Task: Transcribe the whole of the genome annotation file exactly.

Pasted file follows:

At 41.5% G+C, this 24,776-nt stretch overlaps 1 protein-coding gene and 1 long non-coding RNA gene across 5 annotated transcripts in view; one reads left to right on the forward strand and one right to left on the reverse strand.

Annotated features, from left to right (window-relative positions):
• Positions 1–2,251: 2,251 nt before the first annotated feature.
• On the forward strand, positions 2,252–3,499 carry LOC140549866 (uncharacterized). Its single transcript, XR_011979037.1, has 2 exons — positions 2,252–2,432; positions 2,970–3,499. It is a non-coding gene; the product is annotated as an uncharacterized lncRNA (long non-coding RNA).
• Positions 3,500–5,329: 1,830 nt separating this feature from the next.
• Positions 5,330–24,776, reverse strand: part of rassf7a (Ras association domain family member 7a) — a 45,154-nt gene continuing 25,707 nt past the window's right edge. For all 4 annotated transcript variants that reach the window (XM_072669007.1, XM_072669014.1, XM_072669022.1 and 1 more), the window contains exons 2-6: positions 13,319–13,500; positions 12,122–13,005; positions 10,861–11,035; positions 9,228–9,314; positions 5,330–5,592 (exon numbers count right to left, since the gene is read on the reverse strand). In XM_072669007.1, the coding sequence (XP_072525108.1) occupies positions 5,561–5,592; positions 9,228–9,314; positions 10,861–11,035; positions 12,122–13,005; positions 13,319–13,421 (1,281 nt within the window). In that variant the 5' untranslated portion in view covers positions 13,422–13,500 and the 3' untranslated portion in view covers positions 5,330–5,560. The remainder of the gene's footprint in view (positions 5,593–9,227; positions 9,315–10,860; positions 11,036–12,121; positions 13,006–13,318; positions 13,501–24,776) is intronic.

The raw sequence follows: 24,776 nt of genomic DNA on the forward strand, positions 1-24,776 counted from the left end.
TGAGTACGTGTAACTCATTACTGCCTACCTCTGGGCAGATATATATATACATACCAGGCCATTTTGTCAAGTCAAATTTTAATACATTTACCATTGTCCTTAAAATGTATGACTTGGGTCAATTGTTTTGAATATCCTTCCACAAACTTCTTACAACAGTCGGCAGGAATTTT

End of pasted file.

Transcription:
At 41.5% G+C, this 24,776-nt stretch overlaps 1 protein-coding gene and 1 long non-coding RNA gene across 5 annotated transcripts in view; one reads left to right on the forward strand and one right to left on the reverse strand.

Annotated features, from left to right (window-relative positions):
• Positions 1–2,251: 2,251 nt before the first annotated feature.
• On the forward strand, positions 2,252–3,499 carry LOC140549866 (uncharacterized). Its single transcript, XR_011979037.1, has 2 exons — positions 2,252–2,432; positions 2,970–3,499. It is a non-coding gene; the product is annotated as an uncharacterized lncRNA (long non-coding RNA).
• Positions 3,500–5,329: 1,830 nt separating this feature from the next.
• Positions 5,330–24,776, reverse strand: part of rassf7a (Ras association domain family member 7a) — a 45,154-nt gene continuing 25,707 nt past the window's right edge. For all 4 annotated transcript variants that reach the window (XM_072669007.1, XM_072669014.1, XM_072669022.1 and 1 more), the window contains exons 2-6: positions 13,319–13,500; positions 12,122–13,005; positions 10,861–11,035; positions 9,228–9,314; positions 5,330–5,592 (exon numbers count right to left, since the gene is read on the reverse strand). In XM_072669007.1, the coding sequence (XP_072525108.1) occupies positions 5,561–5,592; positions 9,228–9,314; positions 10,861–11,035; positions 12,122–13,005; positions 13,319–13,421 (1,281 nt within the window). In that variant the 5' untranslated portion in view covers positions 13,422–13,500 and the 3' untranslated portion in view covers positions 5,330–5,560. The remainder of the gene's footprint in view (positions 5,593–9,227; positions 9,315–10,860; positions 11,036–12,121; positions 13,006–13,318; positions 13,501–24,776) is intronic.

The raw sequence follows: 24,776 nt of genomic DNA on the forward strand, positions 1-24,776 counted from the left end.
TGAGTACGTGTAACTCATTACTGCCTACCTCTGGGCAGATATATATATACATACCAGGCCATTTTGTCAAGTCAAATTTTAATACATTTACCATTGTCCTTAAAATGTATGACTTGGGTCAATTGTTTTGAATATCCTTCCACAAACTTCTTACAACAGTCGGCAGGAATTTT